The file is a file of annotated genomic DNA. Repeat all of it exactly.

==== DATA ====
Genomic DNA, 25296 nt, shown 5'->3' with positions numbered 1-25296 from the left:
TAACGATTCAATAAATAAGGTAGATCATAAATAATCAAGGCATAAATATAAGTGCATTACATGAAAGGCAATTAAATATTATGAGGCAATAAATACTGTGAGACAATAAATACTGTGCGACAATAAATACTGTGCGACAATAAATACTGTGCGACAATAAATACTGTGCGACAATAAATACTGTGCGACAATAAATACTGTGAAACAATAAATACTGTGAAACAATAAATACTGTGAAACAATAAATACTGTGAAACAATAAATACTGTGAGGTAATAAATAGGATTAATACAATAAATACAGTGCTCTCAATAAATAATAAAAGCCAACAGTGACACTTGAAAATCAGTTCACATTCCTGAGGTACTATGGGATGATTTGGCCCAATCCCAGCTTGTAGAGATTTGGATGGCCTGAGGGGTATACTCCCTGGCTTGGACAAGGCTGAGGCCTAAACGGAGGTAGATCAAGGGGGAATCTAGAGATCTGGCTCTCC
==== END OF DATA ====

Genomic DNA, 25296 nt, shown 5'->3' with positions numbered 1-25296 from the left:
TAACGATTCAATAAATAAGGTAGATCATAAATAATCAAGGCATAAATATAAGTGCATTACATGAAAGGCAATTAAATATTATGAGGCAATAAATACTGTGAGACAATAAATACTGTGCGACAATAAATACTGTGCGACAATAAATACTGTGCGACAATAAATACTGTGCGACAATAAATACTGTGCGACAATAAATACTGTGAAACAATAAATACTGTGAAACAATAAATACTGTGAAACAATAAATACTGTGAAACAATAAATACTGTGAGGTAATAAATAGGATTAATACAATAAATACAGTGCTCTCAATAAATAATAAAAGCCAACAGTGACACTTGAAAATCAGTTCACATTCCTGAGGTACTATGGGATGATTTGGCCCAATCCCAGCTTGTAGAGATTTGGATGGCCTGAGGGGTATACTCCCTGGCTTGGACAAGGCTGAGGCCTAAACGGAGGTAGATCAAGGGGGAATCTAGAGATCTGGCTCTCC